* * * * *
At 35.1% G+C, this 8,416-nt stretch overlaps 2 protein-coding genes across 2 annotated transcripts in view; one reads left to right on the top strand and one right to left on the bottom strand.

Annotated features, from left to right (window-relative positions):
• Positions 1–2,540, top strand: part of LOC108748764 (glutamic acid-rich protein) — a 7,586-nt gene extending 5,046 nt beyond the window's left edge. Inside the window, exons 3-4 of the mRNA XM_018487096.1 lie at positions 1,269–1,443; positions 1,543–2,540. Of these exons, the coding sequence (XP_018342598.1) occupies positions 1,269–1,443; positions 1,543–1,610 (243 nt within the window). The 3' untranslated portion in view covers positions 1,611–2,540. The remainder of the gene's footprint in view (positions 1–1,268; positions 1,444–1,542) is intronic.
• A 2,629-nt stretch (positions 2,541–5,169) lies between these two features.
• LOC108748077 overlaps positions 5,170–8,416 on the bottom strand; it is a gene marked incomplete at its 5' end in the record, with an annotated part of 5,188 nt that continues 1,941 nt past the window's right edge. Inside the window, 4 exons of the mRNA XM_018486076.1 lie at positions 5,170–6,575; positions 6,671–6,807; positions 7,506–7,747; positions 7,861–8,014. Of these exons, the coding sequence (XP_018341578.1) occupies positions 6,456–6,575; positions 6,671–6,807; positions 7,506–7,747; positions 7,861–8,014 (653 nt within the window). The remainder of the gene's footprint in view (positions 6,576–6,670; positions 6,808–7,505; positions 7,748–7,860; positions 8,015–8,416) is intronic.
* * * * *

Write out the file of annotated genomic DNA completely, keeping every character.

At 35.1% G+C, this 8,416-nt stretch overlaps 2 protein-coding genes across 2 annotated transcripts in view; one reads left to right on the top strand and one right to left on the bottom strand.

Annotated features, from left to right (window-relative positions):
• Positions 1–2,540, top strand: part of LOC108748764 (glutamic acid-rich protein) — a 7,586-nt gene extending 5,046 nt beyond the window's left edge. Inside the window, exons 3-4 of the mRNA XM_018487096.1 lie at positions 1,269–1,443; positions 1,543–2,540. Of these exons, the coding sequence (XP_018342598.1) occupies positions 1,269–1,443; positions 1,543–1,610 (243 nt within the window). The 3' untranslated portion in view covers positions 1,611–2,540. The remainder of the gene's footprint in view (positions 1–1,268; positions 1,444–1,542) is intronic.
• A 2,629-nt stretch (positions 2,541–5,169) lies between these two features.
• LOC108748077 overlaps positions 5,170–8,416 on the bottom strand; it is a gene marked incomplete at its 5' end in the record, with an annotated part of 5,188 nt that continues 1,941 nt past the window's right edge. Inside the window, 4 exons of the mRNA XM_018486076.1 lie at positions 5,170–6,575; positions 6,671–6,807; positions 7,506–7,747; positions 7,861–8,014. Of these exons, the coding sequence (XP_018341578.1) occupies positions 6,456–6,575; positions 6,671–6,807; positions 7,506–7,747; positions 7,861–8,014 (653 nt within the window). The remainder of the gene's footprint in view (positions 6,576–6,670; positions 6,808–7,505; positions 7,748–7,860; positions 8,015–8,416) is intronic.